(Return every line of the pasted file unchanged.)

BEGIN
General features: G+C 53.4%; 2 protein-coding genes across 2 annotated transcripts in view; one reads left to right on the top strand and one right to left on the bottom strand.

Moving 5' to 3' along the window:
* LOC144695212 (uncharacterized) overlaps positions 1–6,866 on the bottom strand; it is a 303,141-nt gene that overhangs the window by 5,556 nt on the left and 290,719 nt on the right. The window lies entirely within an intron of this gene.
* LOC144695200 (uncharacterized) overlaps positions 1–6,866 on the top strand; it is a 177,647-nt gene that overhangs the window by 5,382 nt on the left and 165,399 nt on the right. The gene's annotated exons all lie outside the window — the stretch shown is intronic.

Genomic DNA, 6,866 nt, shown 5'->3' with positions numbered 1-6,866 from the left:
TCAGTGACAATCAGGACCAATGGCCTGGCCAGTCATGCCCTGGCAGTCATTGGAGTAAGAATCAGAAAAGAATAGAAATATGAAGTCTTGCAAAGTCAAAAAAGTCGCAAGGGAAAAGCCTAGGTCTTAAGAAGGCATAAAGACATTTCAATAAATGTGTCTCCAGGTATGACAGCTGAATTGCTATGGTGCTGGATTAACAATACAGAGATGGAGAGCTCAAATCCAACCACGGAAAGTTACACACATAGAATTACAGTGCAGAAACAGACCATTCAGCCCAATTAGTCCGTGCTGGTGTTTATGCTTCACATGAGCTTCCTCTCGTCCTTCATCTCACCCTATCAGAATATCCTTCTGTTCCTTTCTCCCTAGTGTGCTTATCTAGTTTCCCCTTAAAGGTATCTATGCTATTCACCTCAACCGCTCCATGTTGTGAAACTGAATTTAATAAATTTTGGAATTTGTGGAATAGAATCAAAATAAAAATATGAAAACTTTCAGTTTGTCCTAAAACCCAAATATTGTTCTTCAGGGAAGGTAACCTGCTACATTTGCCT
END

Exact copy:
General features: G+C 53.4%; 2 protein-coding genes across 2 annotated transcripts in view; one reads left to right on the top strand and one right to left on the bottom strand.

Moving 5' to 3' along the window:
* LOC144695212 (uncharacterized) overlaps positions 1–6,866 on the bottom strand; it is a 303,141-nt gene that overhangs the window by 5,556 nt on the left and 290,719 nt on the right. The window lies entirely within an intron of this gene.
* LOC144695200 (uncharacterized) overlaps positions 1–6,866 on the top strand; it is a 177,647-nt gene that overhangs the window by 5,382 nt on the left and 165,399 nt on the right. The gene's annotated exons all lie outside the window — the stretch shown is intronic.

Genomic DNA, 6,866 nt, shown 5'->3' with positions numbered 1-6,866 from the left:
TCAGTGACAATCAGGACCAATGGCCTGGCCAGTCATGCCCTGGCAGTCATTGGAGTAAGAATCAGAAAAGAATAGAAATATGAAGTCTTGCAAAGTCAAAAAAGTCGCAAGGGAAAAGCCTAGGTCTTAAGAAGGCATAAAGACATTTCAATAAATGTGTCTCCAGGTATGACAGCTGAATTGCTATGGTGCTGGATTAACAATACAGAGATGGAGAGCTCAAATCCAACCACGGAAAGTTACACACATAGAATTACAGTGCAGAAACAGACCATTCAGCCCAATTAGTCCGTGCTGGTGTTTATGCTTCACATGAGCTTCCTCTCGTCCTTCATCTCACCCTATCAGAATATCCTTCTGTTCCTTTCTCCCTAGTGTGCTTATCTAGTTTCCCCTTAAAGGTATCTATGCTATTCACCTCAACCGCTCCATGTTGTGAAACTGAATTTAATAAATTTTGGAATTTGTGGAATAGAATCAAAATAAAAATATGAAAACTTTCAGTTTGTCCTAAAACCCAAATATTGTTCTTCAGGGAAGGTAACCTGCTACATTTGCCT